The Animal Anthropocene: The Psychology of Animals and Our Changing Environments
The anthropocene is a name for the current geological era marked by human activity. Through the lens of comparative psychology (animal behavior and cognition), this program will examine a range of human/animal interactions and animal/environment interactions that are changing as we move through the anthropocene.
For example, we will examine how human-produced noise (traffic, sonar, etc.) affects animal communication, the impact of light pollution and landfills, and how habitat fragmentation is causing animals to either adapt to new urban environments or perish. In addition, we will explore the thin boundary between our mammalian selves and other animal species as we consider ways to live more sustainably.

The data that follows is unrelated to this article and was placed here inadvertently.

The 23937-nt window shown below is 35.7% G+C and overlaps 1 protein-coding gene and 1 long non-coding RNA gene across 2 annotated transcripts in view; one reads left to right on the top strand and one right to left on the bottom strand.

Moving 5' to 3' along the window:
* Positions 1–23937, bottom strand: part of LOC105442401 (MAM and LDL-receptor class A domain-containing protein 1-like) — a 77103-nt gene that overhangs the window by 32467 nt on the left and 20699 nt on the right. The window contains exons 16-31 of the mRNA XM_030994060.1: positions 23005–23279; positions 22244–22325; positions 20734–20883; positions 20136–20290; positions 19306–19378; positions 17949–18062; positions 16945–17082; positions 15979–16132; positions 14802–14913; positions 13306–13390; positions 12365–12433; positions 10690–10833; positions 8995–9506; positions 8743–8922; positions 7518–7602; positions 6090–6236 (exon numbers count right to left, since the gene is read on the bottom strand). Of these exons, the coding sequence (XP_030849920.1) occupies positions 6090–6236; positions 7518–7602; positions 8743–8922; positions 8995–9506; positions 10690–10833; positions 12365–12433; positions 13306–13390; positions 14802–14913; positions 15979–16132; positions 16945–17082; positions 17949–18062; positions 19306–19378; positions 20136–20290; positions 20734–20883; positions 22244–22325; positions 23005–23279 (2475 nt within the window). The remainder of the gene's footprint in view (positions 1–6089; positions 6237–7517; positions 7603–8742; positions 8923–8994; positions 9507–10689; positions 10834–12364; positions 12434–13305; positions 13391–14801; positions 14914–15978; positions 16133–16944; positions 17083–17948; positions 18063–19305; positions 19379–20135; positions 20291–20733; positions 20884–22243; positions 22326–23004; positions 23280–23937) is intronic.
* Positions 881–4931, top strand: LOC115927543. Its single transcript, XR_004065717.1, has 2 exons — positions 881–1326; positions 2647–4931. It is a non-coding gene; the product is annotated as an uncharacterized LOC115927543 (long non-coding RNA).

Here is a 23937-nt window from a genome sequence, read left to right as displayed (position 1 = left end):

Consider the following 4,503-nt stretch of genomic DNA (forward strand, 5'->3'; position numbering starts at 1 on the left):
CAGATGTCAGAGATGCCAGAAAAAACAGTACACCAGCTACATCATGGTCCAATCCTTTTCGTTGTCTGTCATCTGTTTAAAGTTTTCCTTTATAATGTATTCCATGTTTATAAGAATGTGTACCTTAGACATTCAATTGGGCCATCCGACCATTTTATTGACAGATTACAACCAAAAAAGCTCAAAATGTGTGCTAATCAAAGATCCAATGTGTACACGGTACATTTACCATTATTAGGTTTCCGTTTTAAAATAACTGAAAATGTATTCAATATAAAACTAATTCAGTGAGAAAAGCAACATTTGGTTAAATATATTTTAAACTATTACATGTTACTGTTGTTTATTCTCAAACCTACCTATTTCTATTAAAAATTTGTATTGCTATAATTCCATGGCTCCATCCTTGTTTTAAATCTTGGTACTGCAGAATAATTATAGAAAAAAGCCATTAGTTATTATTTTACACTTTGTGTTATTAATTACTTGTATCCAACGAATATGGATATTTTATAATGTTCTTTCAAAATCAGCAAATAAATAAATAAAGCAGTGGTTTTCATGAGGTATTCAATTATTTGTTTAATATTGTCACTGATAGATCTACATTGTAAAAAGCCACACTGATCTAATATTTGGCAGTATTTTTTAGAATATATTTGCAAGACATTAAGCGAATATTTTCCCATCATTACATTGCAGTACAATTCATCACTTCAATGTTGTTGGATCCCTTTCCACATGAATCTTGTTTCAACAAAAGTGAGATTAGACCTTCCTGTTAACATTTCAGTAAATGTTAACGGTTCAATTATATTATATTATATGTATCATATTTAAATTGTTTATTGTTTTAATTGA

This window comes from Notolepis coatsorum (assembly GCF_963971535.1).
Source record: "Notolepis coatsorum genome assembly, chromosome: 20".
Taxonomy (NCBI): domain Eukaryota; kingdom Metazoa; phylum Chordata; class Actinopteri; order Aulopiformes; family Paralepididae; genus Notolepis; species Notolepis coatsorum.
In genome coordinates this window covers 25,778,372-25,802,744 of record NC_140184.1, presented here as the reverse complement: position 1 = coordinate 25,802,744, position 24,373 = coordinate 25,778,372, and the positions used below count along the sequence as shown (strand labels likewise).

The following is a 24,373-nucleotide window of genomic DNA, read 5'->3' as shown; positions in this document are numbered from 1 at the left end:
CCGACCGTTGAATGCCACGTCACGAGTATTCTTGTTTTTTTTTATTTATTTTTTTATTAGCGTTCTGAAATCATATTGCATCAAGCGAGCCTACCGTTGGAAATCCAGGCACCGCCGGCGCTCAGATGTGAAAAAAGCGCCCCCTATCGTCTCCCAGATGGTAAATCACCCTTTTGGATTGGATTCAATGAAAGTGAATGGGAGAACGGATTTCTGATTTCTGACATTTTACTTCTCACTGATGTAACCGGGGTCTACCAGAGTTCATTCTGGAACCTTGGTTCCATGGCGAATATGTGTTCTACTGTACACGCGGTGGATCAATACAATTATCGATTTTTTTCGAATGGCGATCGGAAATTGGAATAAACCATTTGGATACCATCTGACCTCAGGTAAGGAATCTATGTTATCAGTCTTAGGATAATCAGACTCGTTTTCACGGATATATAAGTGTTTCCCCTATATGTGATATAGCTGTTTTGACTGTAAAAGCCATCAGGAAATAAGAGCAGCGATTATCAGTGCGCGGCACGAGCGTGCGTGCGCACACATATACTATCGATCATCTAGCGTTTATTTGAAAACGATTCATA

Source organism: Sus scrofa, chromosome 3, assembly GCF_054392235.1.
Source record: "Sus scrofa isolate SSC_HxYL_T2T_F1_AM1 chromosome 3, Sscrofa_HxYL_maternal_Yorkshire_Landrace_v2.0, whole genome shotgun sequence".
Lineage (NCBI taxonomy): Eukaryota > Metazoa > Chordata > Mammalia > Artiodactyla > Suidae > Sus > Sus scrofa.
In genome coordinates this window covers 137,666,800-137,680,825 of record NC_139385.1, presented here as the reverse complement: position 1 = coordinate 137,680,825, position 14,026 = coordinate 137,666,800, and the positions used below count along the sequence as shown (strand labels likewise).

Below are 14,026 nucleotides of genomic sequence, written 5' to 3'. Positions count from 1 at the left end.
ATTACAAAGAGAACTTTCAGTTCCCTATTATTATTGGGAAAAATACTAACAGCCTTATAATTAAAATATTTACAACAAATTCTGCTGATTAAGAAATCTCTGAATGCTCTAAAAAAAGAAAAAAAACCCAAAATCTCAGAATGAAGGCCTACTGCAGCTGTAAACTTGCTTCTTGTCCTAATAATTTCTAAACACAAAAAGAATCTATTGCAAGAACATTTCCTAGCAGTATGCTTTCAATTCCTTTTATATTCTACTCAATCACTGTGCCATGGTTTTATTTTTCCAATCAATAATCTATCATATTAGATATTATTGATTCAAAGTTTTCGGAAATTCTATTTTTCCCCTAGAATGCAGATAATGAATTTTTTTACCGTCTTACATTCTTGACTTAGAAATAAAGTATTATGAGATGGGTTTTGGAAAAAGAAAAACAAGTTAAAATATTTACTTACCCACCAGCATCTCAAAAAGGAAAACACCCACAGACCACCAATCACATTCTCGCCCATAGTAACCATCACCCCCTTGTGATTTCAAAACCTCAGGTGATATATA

Our learning objectives for the program are to use studies of human/non-human animal interfaces to develop analytical frames, raise ethical questions, consider new directions, and create meaningful applications for our learning. We will offer workshops to develop writing and communication skills. Learning modalities will include: lecture, examining readings, films, and other resources together; seminar discussion; student-led projects; and hopefully some field trips (conditions permitting).
Final reading list will be available on the program syllabus.
Course Reference Numbers
$50 Student fees will cover entrance fees for day field trips
|2022-04-18||Program moved to spring quarter (was fall)|